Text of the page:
WholeGrains

Content provided bywww.HealthBytesNYC.com

All of us can think of a food and have flashbacks to our childhood. Foods that transport us back in time. For me, I remember the taste of Wonderbread, and the way the white fluffy slices would practically melt in my mouth. I also remember the day my mother banned the bread in favor of its counterpart, the dreaded whole wheat bread. These days, I’m grateful I made the transition early on, but why was it necessary? What’s so great about whole grains anyways?
Apart from whole wheat bread, some other foods that are considered “whole grains” include rice, oats, quinoa, barley, rye sorghum, corn and amaranth. When you eat the white, processed forms of these foods such as white flour, white bread or white rice, you’re eating the same grain except the outside layers of the kernel have been removed to reveal the pure white insides. Grains were originally processed like this because the white flours and breads looked nicer and appeared more upscale.

 

However, the problem with this process is that most of the nutrients and fiber are found in those outside layers of the grains and so they, too, are removed.
According to recent studies and publications, the dietary fiber found in whole grains is associated with a decreased risk of cardiovascular disease. Adding fiber to your diet can help lower blood pressure and decrease cholesterol levels. Whole grains also make you feel full and satisfied, which prevents overeating. For diabetics, increasing fiber intake can be a great tool, because fiber aids in stabilizing blood sugar levels and optimizing glucose control. Overall, whole grains are pretty great and are an important part of a heart healthy diet.
The American Academy of Nutrition & Dietetics recommends at least 3 (1 ounce) servings of whole grains daily, which should be half of your daily grain intake based on a well-balanced 2,000-calorie diet. For example, having oatmeal for breakfast, a sandwich on whole wheat bread for lunch and a scoop of brown rice with dinner would satisfy your daily whole grain servings. Below, are some tips for your next shopping trip:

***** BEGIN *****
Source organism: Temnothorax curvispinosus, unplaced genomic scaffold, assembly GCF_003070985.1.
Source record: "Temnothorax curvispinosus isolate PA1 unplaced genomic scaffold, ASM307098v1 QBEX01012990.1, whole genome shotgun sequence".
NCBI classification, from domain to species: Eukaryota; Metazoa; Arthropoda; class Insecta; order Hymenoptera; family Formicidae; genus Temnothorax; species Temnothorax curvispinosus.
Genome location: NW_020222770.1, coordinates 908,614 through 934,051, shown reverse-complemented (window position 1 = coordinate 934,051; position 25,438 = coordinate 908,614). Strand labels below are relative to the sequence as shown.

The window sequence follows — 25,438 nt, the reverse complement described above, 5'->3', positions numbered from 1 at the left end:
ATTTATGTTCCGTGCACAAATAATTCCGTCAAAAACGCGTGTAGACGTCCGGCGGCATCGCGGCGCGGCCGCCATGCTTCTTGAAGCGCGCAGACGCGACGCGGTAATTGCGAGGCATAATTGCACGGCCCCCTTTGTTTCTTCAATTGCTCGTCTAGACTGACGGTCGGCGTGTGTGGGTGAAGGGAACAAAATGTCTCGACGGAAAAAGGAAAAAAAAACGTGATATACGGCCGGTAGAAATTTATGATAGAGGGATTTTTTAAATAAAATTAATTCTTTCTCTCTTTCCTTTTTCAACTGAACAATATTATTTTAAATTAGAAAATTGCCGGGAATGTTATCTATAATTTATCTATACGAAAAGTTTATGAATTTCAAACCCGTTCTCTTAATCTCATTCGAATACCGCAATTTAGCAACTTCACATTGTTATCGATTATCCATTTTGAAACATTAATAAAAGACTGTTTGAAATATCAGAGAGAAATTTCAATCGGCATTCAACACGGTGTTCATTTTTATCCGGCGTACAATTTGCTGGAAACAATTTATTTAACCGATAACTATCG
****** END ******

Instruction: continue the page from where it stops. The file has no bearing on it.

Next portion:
* Read the ingredients list. The whole grain name should be listed first. Look or phrases like whole oats, whole wheat flour or whole grain brown rice.
* Be cautious with food labels. Labels can be deceptive, for example, bread called “wheat bread” is often a mixture of wheat and white flours. Again, a whole grain bread has a whole grain flour listed as the first ingredient (whole wheat flour or whole rye flour, example).
* Be adventurous and try a new whole grain. Amaranth and quinoa are considered “super-foods” and are cooked in similar ways as rice. You can find these grains in most supermarkets or health food stores, packaged in a small bag or box.
* Skip white rice. If you feel brown rice is too “hard,” try adding ¼ cup more water than the recipe calls for and cook it a bit longer to achieve a softer texture.

Stefanie Mendez, RD, is a Clinical Dietician at St. Luke’s and Roosevelt Hospitals.

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